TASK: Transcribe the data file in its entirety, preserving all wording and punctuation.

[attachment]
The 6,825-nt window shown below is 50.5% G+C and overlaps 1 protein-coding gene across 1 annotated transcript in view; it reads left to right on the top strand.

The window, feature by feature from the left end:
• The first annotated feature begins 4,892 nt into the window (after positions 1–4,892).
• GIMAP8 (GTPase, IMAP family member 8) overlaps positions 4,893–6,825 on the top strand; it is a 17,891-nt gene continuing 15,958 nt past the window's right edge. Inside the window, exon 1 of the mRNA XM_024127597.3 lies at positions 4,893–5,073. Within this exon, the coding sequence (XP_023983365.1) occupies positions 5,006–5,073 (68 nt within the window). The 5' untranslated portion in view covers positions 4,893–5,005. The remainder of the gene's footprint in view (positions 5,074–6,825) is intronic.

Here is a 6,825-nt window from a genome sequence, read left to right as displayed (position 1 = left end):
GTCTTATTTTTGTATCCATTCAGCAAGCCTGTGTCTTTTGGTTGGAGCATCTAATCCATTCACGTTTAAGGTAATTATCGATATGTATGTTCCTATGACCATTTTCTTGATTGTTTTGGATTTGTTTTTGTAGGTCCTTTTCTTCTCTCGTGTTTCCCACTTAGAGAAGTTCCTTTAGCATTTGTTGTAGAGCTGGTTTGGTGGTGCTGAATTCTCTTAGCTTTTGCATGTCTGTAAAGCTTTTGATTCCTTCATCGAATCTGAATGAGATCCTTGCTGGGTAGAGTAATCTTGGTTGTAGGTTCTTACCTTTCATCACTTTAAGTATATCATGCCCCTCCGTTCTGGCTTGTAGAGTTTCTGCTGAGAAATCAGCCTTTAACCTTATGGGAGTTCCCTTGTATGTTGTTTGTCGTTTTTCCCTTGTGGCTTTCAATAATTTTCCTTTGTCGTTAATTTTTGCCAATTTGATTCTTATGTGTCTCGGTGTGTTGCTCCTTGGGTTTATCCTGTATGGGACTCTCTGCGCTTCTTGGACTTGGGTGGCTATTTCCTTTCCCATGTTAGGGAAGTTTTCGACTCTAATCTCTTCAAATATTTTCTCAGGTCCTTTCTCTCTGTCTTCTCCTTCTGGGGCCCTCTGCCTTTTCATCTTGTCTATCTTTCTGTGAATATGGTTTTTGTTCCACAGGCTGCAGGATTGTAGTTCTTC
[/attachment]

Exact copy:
The 6,825-nt window shown below is 50.5% G+C and overlaps 1 protein-coding gene across 1 annotated transcript in view; it reads left to right on the top strand.

The window, feature by feature from the left end:
• The first annotated feature begins 4,892 nt into the window (after positions 1–4,892).
• GIMAP8 (GTPase, IMAP family member 8) overlaps positions 4,893–6,825 on the top strand; it is a 17,891-nt gene continuing 15,958 nt past the window's right edge. Inside the window, exon 1 of the mRNA XM_024127597.3 lies at positions 4,893–5,073. Within this exon, the coding sequence (XP_023983365.1) occupies positions 5,006–5,073 (68 nt within the window). The 5' untranslated portion in view covers positions 4,893–5,005. The remainder of the gene's footprint in view (positions 5,074–6,825) is intronic.

Here is a 6,825-nt window from a genome sequence, read left to right as displayed (position 1 = left end):
GTCTTATTTTTGTATCCATTCAGCAAGCCTGTGTCTTTTGGTTGGAGCATCTAATCCATTCACGTTTAAGGTAATTATCGATATGTATGTTCCTATGACCATTTTCTTGATTGTTTTGGATTTGTTTTTGTAGGTCCTTTTCTTCTCTCGTGTTTCCCACTTAGAGAAGTTCCTTTAGCATTTGTTGTAGAGCTGGTTTGGTGGTGCTGAATTCTCTTAGCTTTTGCATGTCTGTAAAGCTTTTGATTCCTTCATCGAATCTGAATGAGATCCTTGCTGGGTAGAGTAATCTTGGTTGTAGGTTCTTACCTTTCATCACTTTAAGTATATCATGCCCCTCCGTTCTGGCTTGTAGAGTTTCTGCTGAGAAATCAGCCTTTAACCTTATGGGAGTTCCCTTGTATGTTGTTTGTCGTTTTTCCCTTGTGGCTTTCAATAATTTTCCTTTGTCGTTAATTTTTGCCAATTTGATTCTTATGTGTCTCGGTGTGTTGCTCCTTGGGTTTATCCTGTATGGGACTCTCTGCGCTTCTTGGACTTGGGTGGCTATTTCCTTTCCCATGTTAGGGAAGTTTTCGACTCTAATCTCTTCAAATATTTTCTCAGGTCCTTTCTCTCTGTCTTCTCCTTCTGGGGCCCTCTGCCTTTTCATCTTGTCTATCTTTCTGTGAATATGGTTTTTGTTCCACAGGCTGCAGGATTGTAGTTCTTC